Arthur Tatum Jr. (October 13, 1909 – November 5, 1956) was an American jazz pianist and virtuoso. He was born in Toledo, Ohio and despite being blind in one eye and only partially sighted in the other he became arguably the greatest jazz piano player who ever lived. Some jazz musicians liked to call him the eighth wonder of the world.
Accounts vary on whether Tatum's parents played any musical instruments, but he began playing the piano from a young age, playing by ear and aided by an excellent memory and sense of perfect pitch. He learned tunes from the radio, records, and by copying piano roll recordings. As a child he was also very sensitive to the piano's intonation and insisted it be tuned often.
Tatum first attended Jefferson School in Toledo, then moved to the School for the Blind in Columbus, Ohio, late in 1924. He was probably there for less than a year before transferring to the Toledo School of Music. He had formal piano lessons with Overton G. Rainey at either the Jefferson School or the Toledo School of Music. By the time he was a teenager, Tatum was asked to play at various social events, and he was probably being paid to play in Toledo clubs from around 1924–25.
Growing up, Tatum drew inspiration principally from Fats Waller and James P. Johnson, who exemplified the stride piano style, and to some extent from the more modern Earl Hines, six years Tatum's senior. Tatum identified Waller as his biggest influence, while pianist Teddy Wilson and saxophonist Eddie Barefield suggested that Hines was one of his favourite jazz pianists.
In 1927, after winning an amateur competition, Tatum began playing on Toledo radio station WSPD during interludes in a morning shopping program and soon had his own daily program. After regular club dates, Tatum often went to after-hours clubs to be with other musicians; he enjoyed listening to other pianists and preferred to play last, after all the others had finished. He frequently played for hours on end into the dawn; his radio show was scheduled for noon, allowing him time to rest after getting home. During 1928–29, the radio program was re-broadcast nationwide by the Blue Network. Tatum also began to play in larger cities outside his home town, including Cleveland, Columbus, and Detroit.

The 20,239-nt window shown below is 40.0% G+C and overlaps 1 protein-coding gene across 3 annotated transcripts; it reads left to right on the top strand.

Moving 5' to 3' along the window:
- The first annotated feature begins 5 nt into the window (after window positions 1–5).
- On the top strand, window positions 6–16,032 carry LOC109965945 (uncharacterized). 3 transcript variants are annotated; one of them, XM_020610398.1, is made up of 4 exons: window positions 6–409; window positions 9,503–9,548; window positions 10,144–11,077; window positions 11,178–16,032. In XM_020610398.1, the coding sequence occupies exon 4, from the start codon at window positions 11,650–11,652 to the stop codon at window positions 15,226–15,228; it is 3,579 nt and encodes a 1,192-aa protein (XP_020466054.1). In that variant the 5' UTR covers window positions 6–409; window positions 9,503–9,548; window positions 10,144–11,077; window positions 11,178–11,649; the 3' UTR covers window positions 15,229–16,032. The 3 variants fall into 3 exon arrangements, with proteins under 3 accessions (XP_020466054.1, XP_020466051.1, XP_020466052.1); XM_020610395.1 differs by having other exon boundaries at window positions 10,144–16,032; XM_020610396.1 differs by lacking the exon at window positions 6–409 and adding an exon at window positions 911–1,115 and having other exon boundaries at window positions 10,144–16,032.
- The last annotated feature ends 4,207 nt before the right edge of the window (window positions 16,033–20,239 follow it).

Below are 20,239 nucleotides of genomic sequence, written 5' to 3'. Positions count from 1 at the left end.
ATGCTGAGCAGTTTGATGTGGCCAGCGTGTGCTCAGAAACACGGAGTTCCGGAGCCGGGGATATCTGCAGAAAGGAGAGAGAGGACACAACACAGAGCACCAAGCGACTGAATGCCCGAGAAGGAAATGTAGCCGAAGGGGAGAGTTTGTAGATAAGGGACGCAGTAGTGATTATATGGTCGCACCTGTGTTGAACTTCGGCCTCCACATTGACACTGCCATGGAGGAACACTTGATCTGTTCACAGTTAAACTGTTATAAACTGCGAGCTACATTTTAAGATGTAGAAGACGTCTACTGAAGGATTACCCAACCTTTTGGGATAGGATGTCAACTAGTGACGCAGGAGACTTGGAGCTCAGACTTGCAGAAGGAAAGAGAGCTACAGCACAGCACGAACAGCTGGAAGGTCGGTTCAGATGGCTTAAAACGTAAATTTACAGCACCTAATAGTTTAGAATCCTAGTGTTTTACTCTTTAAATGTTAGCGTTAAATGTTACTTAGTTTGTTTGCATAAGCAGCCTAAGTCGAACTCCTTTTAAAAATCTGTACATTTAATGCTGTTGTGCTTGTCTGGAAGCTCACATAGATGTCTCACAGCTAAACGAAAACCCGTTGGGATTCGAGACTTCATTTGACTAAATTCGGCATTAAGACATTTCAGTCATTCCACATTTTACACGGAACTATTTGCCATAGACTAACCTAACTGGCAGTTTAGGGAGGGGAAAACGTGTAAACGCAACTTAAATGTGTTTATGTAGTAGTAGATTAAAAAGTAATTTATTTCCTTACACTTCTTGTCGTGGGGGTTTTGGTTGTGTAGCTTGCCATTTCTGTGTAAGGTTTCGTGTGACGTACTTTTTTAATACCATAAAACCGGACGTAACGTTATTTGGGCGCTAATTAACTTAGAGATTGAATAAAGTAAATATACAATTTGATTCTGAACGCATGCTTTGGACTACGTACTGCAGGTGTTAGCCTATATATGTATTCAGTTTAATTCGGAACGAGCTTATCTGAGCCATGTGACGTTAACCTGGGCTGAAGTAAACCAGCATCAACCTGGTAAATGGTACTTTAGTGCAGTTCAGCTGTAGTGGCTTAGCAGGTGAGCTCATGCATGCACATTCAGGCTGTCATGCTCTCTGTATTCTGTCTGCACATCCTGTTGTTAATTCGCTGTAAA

As word of Tatum spread, national performers passing through Toledo, including Duke Ellington and Fletcher Henderson, dropped in to clubs to hear him play. They were impressed by what they heard: from near the start of the pianist's career, "his accomplishment was of a different order from what most people, from what even musicians, had ever heard. It made musicians reconsider their definitions of excellence, of what was possible", his biographer reported. Although Tatum was encouraged by comments from these and other established musicians, he felt that he was not yet, in the late 1920s, musically ready to relocate to New York, which was the centre of the jazz world and was home to many of the pianists he had listened to when growing up.
In 1932 he was heard by the singer Adelaide Hall who brought him to New York as her accompanist. One year later he made his first recordings, among which was "Tiger Rag". This song which features breakneck tempo and rippling left- and right-hand cascades and crashing bass notes had every pianist in the country amazed by his astonishing dexterity.
|Erroll Garner & Art Tatum|
Although Tatum was an excessive drinker, it didn't affect his playing, it did unfortunately affect his health. Tatum began showing evidence of euremia, a toxic blood condition resulting from a severe kidney disease. On Nov. 5, 1956, Tatum died at age 47, and although his career was relatively short, Tatum's brilliant playing remains unparalleled and highly influential. (info edited from Wikipedia & Grove Encyclopedia of Jazz)